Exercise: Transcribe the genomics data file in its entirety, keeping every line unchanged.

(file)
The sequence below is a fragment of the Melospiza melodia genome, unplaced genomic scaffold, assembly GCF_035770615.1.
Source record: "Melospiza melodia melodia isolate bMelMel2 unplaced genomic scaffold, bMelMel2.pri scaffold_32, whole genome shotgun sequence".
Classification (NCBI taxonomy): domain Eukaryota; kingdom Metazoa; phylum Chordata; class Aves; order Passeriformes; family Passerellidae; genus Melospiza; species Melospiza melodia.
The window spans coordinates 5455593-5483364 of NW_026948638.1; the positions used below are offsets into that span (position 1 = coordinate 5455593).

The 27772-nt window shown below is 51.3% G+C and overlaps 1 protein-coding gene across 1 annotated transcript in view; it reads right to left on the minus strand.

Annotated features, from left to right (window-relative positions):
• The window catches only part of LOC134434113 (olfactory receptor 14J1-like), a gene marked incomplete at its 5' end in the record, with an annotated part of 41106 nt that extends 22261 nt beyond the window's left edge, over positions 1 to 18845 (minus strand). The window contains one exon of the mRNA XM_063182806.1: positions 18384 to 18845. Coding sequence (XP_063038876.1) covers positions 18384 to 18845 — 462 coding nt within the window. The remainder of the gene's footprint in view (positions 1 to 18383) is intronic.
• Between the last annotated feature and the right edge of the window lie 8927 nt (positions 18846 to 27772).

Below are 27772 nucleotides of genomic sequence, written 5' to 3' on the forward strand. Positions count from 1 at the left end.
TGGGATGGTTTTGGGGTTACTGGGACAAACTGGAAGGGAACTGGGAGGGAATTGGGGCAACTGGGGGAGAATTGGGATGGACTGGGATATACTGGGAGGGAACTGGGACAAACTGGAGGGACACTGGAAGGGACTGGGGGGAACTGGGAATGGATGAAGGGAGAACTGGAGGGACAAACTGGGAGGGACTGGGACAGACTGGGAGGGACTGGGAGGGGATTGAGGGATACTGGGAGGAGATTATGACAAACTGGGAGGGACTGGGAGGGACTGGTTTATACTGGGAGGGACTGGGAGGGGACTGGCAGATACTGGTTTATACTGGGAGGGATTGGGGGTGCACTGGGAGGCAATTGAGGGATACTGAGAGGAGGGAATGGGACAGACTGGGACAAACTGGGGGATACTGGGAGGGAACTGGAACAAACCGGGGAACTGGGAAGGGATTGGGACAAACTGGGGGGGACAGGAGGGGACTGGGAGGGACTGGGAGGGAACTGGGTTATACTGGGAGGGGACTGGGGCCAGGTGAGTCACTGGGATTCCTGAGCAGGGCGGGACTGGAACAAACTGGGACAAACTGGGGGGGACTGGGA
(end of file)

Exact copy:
The sequence below is a fragment of the Melospiza melodia genome, unplaced genomic scaffold, assembly GCF_035770615.1.
Source record: "Melospiza melodia melodia isolate bMelMel2 unplaced genomic scaffold, bMelMel2.pri scaffold_32, whole genome shotgun sequence".
Classification (NCBI taxonomy): domain Eukaryota; kingdom Metazoa; phylum Chordata; class Aves; order Passeriformes; family Passerellidae; genus Melospiza; species Melospiza melodia.
The window spans coordinates 5455593-5483364 of NW_026948638.1; the positions used below are offsets into that span (position 1 = coordinate 5455593).

The 27772-nt window shown below is 51.3% G+C and overlaps 1 protein-coding gene across 1 annotated transcript in view; it reads right to left on the minus strand.

Annotated features, from left to right (window-relative positions):
• The window catches only part of LOC134434113 (olfactory receptor 14J1-like), a gene marked incomplete at its 5' end in the record, with an annotated part of 41106 nt that extends 22261 nt beyond the window's left edge, over positions 1 to 18845 (minus strand). The window contains one exon of the mRNA XM_063182806.1: positions 18384 to 18845. Coding sequence (XP_063038876.1) covers positions 18384 to 18845 — 462 coding nt within the window. The remainder of the gene's footprint in view (positions 1 to 18383) is intronic.
• Between the last annotated feature and the right edge of the window lie 8927 nt (positions 18846 to 27772).

Below are 27772 nucleotides of genomic sequence, written 5' to 3' on the forward strand. Positions count from 1 at the left end.
TGGGATGGTTTTGGGGTTACTGGGACAAACTGGAAGGGAACTGGGAGGGAATTGGGGCAACTGGGGGAGAATTGGGATGGACTGGGATATACTGGGAGGGAACTGGGACAAACTGGAGGGACACTGGAAGGGACTGGGGGGAACTGGGAATGGATGAAGGGAGAACTGGAGGGACAAACTGGGAGGGACTGGGACAGACTGGGAGGGACTGGGAGGGGATTGAGGGATACTGGGAGGAGATTATGACAAACTGGGAGGGACTGGGAGGGACTGGTTTATACTGGGAGGGACTGGGAGGGGACTGGCAGATACTGGTTTATACTGGGAGGGATTGGGGGTGCACTGGGAGGCAATTGAGGGATACTGAGAGGAGGGAATGGGACAGACTGGGACAAACTGGGGGATACTGGGAGGGAACTGGAACAAACCGGGGAACTGGGAAGGGATTGGGACAAACTGGGGGGGACAGGAGGGGACTGGGAGGGACTGGGAGGGAACTGGGTTATACTGGGAGGGGACTGGGGCCAGGTGAGTCACTGGGATTCCTGAGCAGGGCGGGACTGGAACAAACTGGGACAAACTGGGGGGGACTGGGA